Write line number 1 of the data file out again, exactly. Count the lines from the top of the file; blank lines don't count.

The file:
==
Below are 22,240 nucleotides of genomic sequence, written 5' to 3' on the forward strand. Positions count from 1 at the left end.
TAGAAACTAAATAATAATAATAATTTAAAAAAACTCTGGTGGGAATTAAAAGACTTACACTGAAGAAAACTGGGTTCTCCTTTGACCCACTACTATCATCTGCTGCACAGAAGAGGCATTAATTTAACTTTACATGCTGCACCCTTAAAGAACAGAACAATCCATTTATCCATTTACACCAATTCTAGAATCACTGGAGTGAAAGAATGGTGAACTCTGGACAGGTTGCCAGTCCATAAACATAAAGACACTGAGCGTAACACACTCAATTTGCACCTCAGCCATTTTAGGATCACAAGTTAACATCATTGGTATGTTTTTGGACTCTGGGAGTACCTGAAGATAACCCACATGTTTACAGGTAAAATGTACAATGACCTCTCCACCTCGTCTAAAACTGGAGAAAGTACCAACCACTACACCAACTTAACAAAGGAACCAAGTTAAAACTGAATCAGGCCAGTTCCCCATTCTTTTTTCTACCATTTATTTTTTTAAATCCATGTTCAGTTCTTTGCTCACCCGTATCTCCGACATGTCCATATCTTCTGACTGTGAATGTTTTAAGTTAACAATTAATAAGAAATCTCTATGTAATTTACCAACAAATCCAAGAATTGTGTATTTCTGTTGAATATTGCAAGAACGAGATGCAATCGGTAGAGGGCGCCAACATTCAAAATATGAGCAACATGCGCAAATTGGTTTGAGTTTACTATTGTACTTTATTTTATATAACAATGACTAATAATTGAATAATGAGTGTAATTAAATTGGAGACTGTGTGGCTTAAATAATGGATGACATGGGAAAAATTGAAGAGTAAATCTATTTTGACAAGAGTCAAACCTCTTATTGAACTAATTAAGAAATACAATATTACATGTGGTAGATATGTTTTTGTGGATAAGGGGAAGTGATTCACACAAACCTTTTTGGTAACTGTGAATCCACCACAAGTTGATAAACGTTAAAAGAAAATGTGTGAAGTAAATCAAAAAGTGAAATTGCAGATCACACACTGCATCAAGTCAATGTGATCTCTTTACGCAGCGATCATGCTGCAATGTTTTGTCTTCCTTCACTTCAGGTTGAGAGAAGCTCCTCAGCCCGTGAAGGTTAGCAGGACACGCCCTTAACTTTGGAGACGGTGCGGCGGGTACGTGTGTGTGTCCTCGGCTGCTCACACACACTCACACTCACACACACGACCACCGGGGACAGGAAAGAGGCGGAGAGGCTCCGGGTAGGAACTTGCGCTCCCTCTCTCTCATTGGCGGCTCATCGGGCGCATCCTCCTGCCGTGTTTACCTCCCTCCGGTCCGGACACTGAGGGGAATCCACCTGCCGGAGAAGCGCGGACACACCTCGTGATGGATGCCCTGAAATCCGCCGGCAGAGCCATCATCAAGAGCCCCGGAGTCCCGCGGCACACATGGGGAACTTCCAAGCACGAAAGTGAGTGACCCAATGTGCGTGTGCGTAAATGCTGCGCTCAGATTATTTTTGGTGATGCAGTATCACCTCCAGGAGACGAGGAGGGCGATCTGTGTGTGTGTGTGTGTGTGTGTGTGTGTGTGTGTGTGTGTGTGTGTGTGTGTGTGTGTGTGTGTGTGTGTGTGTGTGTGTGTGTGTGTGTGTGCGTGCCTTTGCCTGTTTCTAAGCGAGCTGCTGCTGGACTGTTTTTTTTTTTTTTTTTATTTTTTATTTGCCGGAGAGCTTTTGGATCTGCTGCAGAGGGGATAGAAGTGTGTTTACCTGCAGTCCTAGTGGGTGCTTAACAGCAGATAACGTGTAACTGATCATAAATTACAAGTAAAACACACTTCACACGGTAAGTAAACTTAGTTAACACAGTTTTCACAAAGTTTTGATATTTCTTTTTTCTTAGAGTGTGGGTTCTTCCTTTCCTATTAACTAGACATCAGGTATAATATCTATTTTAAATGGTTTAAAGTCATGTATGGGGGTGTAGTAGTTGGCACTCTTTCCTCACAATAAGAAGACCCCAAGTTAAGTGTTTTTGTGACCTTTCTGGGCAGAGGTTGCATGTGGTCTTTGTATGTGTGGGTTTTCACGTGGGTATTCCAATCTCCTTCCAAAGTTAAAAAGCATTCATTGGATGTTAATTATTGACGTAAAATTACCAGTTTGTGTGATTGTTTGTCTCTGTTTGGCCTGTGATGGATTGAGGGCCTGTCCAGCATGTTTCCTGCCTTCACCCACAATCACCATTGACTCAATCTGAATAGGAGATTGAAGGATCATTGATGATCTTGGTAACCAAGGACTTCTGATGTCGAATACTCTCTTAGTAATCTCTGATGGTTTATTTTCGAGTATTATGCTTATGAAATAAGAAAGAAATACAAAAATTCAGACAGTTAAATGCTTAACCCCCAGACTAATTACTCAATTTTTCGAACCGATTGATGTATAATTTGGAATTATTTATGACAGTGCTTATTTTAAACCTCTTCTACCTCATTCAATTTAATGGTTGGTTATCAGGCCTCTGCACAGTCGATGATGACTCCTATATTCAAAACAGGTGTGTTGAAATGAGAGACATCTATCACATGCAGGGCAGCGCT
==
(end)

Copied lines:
Below are 22,240 nucleotides of genomic sequence, written 5' to 3' on the forward strand. Positions count from 1 at the left end.